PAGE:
Hiring Rebounds for Summer Associates and New Attorneys

Hiring Rebounds for Summer Associates and New Attorneys

As the summer draws to a close, law students finally have something to smile about. For those hoping to land a summer associate position next year, the forecast looks good.

According to the Am Law Daily,  Cravath, Swaine & Moore, which cut its class from 123 summer associates in 2009 to just 23 summers for 2010, will be boosting their numbers to 75 for next summer. While still a steep cut from its pre-recession stride, this represents more than a tripling of available positions at that firm. Skadden, Arps, Slate, Meagher & Flom had 79 summer associates this year, down from 225 in 2009.  In the upcoming recruiting season, they are looking to bring their numbers back over 100. Ropes & Gray will exhibit a similarly tentative hiring increase by moving up from its current summer associate size of 89 but staying closer to 100 than its previous summer class size of 200.  Jones Day, Proskauer Rose, Weil, Gotshal & Manges and Cleary, Gottlieb, Steen & Hamilton are other firms that are poised to hold their summer class size or make modest increases according to more data from The Am Law Daily

Additionally, several firms have boosted associate salaries. Above the Law reports that the D.C. Office of Covington & Burling is unfreezing associate pay after the California Office did the same earlier in the year. At Sheppard Mullin, first-year associate salaries returned to $160,000 after hitting the $145,000 range earlier this year.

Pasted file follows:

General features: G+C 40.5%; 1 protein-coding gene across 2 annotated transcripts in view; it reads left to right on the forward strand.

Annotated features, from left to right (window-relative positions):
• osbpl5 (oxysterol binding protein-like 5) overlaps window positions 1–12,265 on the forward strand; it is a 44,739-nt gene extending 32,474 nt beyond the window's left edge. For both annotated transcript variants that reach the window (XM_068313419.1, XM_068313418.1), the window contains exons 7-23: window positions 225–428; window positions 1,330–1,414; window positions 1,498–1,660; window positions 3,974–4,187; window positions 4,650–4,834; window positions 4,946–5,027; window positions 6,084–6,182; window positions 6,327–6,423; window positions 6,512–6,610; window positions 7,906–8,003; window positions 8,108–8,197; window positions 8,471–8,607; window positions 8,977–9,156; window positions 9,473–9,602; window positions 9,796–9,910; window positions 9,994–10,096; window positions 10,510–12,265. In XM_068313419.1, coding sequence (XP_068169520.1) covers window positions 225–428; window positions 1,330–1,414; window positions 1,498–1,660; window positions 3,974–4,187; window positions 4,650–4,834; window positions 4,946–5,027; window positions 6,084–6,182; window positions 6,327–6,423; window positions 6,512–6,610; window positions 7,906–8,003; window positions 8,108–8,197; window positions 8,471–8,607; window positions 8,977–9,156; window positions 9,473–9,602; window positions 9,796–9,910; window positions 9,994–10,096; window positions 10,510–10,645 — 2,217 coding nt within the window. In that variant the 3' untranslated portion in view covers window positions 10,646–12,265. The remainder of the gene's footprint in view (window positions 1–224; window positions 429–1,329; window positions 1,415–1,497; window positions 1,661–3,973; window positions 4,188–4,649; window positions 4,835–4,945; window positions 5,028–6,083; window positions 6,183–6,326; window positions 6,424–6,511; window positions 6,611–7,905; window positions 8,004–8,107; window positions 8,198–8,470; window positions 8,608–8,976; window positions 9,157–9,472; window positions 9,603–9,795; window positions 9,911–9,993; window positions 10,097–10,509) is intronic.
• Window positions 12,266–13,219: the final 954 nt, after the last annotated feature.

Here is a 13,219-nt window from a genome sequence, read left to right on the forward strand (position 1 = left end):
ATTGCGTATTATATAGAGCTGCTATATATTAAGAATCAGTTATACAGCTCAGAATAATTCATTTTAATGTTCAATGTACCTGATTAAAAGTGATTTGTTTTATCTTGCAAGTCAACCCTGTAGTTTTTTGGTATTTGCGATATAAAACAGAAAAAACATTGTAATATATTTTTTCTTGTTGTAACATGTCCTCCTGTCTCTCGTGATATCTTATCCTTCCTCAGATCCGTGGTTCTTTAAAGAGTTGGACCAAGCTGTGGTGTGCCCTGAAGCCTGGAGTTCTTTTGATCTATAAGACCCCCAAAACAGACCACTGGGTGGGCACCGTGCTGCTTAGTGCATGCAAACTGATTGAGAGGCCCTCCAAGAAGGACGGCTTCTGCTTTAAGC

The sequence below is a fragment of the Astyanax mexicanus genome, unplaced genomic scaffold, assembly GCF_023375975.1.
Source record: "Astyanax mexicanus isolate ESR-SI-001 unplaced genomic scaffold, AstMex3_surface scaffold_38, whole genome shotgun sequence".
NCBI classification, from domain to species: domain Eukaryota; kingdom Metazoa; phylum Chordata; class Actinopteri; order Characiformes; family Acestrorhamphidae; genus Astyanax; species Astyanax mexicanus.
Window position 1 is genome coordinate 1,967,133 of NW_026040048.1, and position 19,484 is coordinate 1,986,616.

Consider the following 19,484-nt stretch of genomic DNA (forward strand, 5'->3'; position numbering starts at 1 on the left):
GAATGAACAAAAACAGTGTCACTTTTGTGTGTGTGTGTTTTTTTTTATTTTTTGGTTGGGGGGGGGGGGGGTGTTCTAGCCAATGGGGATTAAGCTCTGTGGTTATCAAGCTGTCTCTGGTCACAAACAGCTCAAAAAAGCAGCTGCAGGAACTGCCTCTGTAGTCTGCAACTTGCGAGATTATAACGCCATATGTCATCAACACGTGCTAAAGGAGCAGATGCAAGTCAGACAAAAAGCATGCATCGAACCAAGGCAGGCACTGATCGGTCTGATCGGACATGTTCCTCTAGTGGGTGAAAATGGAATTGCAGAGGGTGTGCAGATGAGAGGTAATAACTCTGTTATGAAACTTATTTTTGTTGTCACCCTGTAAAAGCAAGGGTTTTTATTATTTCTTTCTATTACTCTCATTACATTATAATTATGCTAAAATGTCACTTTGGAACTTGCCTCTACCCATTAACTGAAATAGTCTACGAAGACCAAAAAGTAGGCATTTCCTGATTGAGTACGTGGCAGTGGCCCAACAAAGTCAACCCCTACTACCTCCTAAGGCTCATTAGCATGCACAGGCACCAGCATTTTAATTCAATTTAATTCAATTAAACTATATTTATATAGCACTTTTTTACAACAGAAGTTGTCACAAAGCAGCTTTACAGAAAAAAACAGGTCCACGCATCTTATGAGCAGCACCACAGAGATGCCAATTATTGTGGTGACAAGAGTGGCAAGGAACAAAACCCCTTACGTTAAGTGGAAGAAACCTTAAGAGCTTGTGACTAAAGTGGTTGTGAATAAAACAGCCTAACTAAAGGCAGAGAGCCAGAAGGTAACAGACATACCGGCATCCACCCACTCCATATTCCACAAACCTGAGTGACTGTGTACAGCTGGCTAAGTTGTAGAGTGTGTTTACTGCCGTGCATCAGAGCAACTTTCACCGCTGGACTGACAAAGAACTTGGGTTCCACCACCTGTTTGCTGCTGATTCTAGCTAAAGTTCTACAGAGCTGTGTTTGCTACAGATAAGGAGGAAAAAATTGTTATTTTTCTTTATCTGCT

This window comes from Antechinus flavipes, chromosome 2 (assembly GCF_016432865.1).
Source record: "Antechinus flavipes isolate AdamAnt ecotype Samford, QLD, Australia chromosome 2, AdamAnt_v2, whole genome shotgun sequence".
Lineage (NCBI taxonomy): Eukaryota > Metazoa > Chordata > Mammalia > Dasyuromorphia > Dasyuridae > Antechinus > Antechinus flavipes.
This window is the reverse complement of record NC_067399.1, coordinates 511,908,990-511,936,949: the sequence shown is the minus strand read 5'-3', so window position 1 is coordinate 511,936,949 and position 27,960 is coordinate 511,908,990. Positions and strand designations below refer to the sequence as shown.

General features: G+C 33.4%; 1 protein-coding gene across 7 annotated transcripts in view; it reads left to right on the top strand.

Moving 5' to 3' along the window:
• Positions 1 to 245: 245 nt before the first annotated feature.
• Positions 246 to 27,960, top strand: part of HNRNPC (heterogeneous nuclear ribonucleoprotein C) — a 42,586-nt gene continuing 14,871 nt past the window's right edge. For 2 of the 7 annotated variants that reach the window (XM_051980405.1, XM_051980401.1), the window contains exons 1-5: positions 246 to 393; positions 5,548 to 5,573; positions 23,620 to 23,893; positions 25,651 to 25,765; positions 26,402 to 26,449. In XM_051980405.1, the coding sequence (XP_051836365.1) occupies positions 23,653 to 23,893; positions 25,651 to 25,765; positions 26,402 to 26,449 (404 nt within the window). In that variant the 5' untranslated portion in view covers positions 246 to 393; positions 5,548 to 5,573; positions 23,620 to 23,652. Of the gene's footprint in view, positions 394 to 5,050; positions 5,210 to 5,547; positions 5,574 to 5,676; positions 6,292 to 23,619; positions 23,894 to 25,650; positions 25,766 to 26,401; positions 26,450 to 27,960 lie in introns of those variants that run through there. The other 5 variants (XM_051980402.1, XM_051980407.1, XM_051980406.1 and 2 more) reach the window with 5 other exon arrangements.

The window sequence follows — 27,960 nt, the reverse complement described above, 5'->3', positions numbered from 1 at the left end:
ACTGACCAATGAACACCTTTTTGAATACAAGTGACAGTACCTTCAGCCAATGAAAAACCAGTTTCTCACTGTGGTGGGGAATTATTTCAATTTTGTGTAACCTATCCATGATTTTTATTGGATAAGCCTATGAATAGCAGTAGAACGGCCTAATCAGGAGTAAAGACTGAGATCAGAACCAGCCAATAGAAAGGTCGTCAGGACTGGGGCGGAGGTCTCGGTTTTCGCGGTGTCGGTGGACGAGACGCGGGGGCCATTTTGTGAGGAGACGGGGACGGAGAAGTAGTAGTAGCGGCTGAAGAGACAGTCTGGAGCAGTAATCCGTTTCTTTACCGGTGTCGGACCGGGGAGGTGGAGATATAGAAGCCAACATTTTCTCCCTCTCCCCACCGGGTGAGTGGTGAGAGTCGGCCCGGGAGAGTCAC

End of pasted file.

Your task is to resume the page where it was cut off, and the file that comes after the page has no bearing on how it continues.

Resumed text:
Finally, Despite concerns that this year's class of summer associates would be shut-out by depressed hiring at the end of the season, the Philadelphia firm Pepper Hamilton extended job offers to 100 percent of its summer class according to a post by Above the Law.  The D.C. Branch of Latham & Watkins followed with a similar performance: all of its summer associates were extended offers and given incentives to commit on the spot. In an uncertain economic climate, risk-averse law students may be more inclined than usual to accept these offers. However, given various signs of revival in the legal profession, well-qualified students might do well to pause. Firms have a much better sense of the direction of the market than students, and it is to their advantage to play students against their insecurities to create more favorable hiring conditions. If the hiring field now is more favorable than it was when firms were interviewing their summer classes, some firms may want more first-year associates than they had in their summer class. Don't 100 percent offers signal something along those lines? This also means that a student who settled on a summer position may be able to trade up. At the very least, students should remember to bring up important issues such as billable hours, benefits, and firm culture and diversity before allowing a firm to sweep them off their feet. It may not be a student's market, but it is still wise to think twice about the important decision of a first job.


Building a Better Legal Profession (BBLP) is an organization based at Stanford Law School.   BBLP is a national grassroots movement that seeks market-based workplace reforms in large private law firms. For more information, visit BBLP's Web site at www.betterlegalprofession.org.


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